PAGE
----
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Wednesday, February 13, 2008

kitty: Estonian Cast-on or German Cast-on

Estonian Lace Cast-On or German Cast-On

One of the problems that I seem to always run into when I knit with really bulky yarns is that my cast on edge is to tight. My default cast on has always been Long Tail Cast-on, but I am starting to experiment with other techniques. So I decided to play around with a very old cast on known for having enough stretch for lace shawls for a hat edge. I couldn't be happier with how it turned out. I love how the bars look like they go over the knit stitches at the edge.

Blog Reference: Life 'n Knitting - Estonian Cast On
Book Reference: Folk Knitting in Estonia: A Garland of Symbolism, Tradition and Technique by Nancy Bush

This set up is much like you would use for Long Tail cast on with a slip knot at the beginning and a long tail hanging down.
The first stitch is exactly like the Long Tail Cast-on
where the yarn is wrapped from the inside of the thumb over and drops down to be held by your ring finger and pinkie for tension.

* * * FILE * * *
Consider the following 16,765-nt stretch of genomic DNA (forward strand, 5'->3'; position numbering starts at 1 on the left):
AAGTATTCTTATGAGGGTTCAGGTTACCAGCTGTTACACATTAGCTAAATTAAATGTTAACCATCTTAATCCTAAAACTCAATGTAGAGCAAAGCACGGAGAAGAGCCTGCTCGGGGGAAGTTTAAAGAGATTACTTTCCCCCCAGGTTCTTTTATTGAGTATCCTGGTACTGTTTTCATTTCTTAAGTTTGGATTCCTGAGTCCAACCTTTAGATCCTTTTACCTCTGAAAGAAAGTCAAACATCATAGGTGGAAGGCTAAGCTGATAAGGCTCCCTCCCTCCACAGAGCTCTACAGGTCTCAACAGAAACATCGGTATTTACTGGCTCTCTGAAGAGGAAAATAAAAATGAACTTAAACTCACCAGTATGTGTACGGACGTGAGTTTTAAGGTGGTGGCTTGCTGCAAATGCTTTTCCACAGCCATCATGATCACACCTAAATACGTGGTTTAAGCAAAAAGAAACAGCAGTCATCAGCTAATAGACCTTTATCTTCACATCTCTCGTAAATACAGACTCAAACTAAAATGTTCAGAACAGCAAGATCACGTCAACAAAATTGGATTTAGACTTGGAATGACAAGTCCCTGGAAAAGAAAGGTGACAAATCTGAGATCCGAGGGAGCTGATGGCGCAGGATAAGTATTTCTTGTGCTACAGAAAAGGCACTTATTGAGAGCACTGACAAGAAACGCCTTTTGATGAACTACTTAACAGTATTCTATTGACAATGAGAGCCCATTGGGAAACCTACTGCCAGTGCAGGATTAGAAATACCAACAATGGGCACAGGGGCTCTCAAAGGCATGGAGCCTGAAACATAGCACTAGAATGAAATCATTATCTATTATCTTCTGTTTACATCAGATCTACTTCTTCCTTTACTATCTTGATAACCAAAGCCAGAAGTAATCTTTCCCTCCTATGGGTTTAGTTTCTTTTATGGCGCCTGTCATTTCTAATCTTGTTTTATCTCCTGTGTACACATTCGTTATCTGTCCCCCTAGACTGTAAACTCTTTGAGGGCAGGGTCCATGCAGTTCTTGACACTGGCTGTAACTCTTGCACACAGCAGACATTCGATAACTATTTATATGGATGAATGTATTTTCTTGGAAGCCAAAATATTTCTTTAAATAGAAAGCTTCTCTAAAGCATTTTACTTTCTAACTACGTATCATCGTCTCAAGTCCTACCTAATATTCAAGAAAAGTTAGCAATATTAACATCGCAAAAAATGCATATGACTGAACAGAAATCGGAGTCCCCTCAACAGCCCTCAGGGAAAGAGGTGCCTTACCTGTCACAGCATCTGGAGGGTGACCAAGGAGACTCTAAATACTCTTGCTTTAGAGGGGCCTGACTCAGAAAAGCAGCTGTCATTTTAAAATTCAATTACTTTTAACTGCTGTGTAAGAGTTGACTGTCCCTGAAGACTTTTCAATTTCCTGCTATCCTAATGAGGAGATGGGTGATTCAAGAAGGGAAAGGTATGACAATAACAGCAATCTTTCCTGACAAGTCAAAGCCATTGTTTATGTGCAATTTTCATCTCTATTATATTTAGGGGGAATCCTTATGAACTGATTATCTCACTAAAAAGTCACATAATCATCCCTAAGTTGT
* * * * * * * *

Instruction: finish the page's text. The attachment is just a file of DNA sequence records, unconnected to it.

The needle then picks up the outer thread around the thumb and makes a stitch with the tail yarn that is wrapped around the index finger.
Then both threads are pulled tight to start the next stitch. The Yarn is now reversed around the thumb. It is wrapped from the outer part of the thumb around and is held by the ring finger and pinkie.
The needle then picks up the inner thread around the thumb and makes a stitch with the tail yarn that is wrapped around the index finger.
For me this was the step that was the hardest since the loop tends to fall off a lot, but with practice this got a lot easier.
The yarn is then pulled through and tightened up.
You alternate between these two direction and it forms cute little bars between your stitches that are nicely locked down.


  1. thanks for the clear instructions. I'll have to give it a try.

  2. I am REALLY lookin forward to giving this a try on my next pair of socks. I've tried several different ways of casting on for more stretch with no success. This sounds promising.

  3. It will even work better, if you cast on with 2 needles held together, or DON'T pull both threads tight before starting the next stitch.
    I usually use 2 needles held together, but one needle is a thinner one.

  4. Brilliant! And I appreciate Michaela's suggestion too. Will be showing this cast-on to my knitting group this week, with many thanks to you. (Ravelry KarenK)